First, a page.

|Posted on April 21, 2015 at 1:25 PM|
According to the calendar, spring has been here for a while.
Then again, according to the calendar there should not be a single snowflake in my front yard.
In spite of the snow, birds must make it to their breeding grounds. No point in risking a generation because they don't want to get their feet wet. In fact, this year's migration is in full swing in the southern states, and the ambitious males of many species are arriving in Massachusetts. The early migrants of many species that breed here have come, including Chipping Sparrows, blackbirds, and the phoebes that nest under my deck. Of course, I have been kept busy with my new camera, and I am excited to share the first results.
Song Sparrows are out, and one of the first species to announce their territory in song.
Pine Warblers are usually the first warblers to arrive, their sweet trills piercing a crisp April morning.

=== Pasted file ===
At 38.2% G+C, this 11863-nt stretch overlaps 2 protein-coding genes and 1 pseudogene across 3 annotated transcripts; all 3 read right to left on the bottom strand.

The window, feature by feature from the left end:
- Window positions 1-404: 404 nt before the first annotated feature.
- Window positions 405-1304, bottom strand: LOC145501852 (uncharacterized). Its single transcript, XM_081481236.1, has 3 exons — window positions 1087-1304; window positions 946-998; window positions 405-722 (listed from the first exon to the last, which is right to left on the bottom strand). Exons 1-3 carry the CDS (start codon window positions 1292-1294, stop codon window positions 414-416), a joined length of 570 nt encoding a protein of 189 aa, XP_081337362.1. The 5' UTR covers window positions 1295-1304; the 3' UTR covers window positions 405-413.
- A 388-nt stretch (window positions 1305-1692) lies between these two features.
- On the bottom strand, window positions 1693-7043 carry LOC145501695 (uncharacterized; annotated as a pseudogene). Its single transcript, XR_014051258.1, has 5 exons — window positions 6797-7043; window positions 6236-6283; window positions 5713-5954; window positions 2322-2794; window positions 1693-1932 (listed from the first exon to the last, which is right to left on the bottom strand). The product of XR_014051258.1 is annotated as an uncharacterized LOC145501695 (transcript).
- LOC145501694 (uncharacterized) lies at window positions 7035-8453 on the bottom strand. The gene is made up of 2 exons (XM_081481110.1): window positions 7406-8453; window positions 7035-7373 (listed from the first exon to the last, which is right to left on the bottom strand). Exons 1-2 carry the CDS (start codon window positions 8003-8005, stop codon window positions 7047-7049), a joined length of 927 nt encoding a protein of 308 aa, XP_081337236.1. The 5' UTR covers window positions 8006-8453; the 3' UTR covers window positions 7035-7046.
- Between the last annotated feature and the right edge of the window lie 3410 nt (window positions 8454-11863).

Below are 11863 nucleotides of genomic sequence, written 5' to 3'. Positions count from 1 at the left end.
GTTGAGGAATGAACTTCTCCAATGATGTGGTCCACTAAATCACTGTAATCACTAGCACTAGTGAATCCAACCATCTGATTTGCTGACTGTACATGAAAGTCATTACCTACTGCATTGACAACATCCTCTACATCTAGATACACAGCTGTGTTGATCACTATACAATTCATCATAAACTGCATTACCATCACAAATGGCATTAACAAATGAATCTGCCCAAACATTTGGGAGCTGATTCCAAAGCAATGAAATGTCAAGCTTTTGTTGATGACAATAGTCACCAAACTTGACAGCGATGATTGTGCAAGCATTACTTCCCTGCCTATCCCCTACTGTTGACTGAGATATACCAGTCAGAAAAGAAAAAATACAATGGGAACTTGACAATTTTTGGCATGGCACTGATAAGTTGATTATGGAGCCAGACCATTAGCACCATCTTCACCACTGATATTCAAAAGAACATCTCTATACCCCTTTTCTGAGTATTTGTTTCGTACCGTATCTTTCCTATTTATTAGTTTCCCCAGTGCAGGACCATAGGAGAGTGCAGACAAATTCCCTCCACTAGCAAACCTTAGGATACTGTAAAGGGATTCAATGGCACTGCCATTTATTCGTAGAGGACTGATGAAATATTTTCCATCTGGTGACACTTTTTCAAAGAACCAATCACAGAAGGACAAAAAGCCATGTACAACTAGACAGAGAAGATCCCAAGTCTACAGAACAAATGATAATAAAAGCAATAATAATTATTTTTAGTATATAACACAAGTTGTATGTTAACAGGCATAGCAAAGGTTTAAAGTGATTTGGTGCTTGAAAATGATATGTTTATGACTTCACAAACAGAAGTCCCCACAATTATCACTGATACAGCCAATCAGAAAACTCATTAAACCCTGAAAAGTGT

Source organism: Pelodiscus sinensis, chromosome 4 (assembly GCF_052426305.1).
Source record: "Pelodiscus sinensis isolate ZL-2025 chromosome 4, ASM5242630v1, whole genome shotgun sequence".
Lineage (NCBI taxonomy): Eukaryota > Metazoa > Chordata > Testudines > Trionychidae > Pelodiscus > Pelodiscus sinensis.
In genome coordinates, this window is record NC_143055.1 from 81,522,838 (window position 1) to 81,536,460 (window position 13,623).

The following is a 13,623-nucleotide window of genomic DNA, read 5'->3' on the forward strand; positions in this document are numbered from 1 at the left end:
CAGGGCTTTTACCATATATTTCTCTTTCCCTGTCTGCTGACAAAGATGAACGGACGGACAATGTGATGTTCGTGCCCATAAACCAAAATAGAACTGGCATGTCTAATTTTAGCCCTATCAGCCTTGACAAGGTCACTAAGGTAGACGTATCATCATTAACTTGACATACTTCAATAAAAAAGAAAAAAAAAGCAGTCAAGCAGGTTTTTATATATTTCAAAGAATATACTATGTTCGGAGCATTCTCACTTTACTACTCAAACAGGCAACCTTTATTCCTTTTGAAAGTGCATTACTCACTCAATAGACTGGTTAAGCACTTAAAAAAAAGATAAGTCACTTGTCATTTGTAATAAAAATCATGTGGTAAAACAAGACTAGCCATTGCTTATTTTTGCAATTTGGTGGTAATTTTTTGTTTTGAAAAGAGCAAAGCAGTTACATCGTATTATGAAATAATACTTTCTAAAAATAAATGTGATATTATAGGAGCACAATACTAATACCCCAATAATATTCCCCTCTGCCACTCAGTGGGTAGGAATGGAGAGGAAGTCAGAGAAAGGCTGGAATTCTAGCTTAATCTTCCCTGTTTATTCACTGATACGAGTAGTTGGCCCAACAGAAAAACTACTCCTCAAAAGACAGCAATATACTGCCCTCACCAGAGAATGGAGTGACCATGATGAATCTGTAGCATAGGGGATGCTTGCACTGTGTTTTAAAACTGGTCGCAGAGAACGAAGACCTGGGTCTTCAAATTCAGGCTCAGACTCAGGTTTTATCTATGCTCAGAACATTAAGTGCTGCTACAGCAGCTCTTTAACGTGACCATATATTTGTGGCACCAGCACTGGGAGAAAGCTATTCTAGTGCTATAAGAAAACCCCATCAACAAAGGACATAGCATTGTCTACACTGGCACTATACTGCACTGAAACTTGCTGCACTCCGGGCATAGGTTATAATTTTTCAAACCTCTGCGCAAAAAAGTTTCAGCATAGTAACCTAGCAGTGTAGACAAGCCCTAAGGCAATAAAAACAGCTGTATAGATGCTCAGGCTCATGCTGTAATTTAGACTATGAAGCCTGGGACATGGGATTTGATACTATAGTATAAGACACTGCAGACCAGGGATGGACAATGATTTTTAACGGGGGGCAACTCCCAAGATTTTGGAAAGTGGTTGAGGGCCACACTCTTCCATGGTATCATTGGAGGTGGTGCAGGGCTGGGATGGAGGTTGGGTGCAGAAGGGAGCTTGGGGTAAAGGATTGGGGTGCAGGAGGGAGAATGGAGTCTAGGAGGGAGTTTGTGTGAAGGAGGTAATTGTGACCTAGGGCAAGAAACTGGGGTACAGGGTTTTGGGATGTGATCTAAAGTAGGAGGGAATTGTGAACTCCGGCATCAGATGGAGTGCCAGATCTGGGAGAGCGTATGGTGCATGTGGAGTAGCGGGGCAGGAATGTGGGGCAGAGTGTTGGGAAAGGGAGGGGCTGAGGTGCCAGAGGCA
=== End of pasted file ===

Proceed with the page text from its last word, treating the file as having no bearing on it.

The Great Blue Herons and Great Egrets have arrived, and they command the marsh with their slow, deep wingbeats and low croaks.
The Rusty Blackbird, named for its rusty-hinge call, is found in large flocks for a few weeks in early spring before it leaves for the north.
The Fox Sparrow, our second largest sparrow, is similar to the Rusty Blackbird in that it is here briefly in spring before receding to the boreal forests of northern Canada.
Raptors are also on migration, like this Red-tailed Hawk and Turkey Vulture, respectively.
Although year-round, Black-capped Chickadees are very active in spring, their soft fee-bee songs coasting the morning breeze.
Juncos have stayed surprisingly long this year, due to the snow. They are usually far north by now.
A surprise Yellow-bellied Sapsucker has been staying around my place, drilling tell-tale holes to drain sap from trees.
Of course, amidst all the bird activity, there's always time to stop for a mammal or two. The world would be boring, albeit diverse, were there just birds.
Now, I'll leave you with a Golden-crowned Kinglet. They're the smallest bird we have barring hummingbirds, and they have speed to make up for it! This one was foraging on the forest floor.
I am having a blast this spring, and I hope you enjoy these first-fruits of my labor!
Text and photos subject to copyright by Davey Walters, 2015.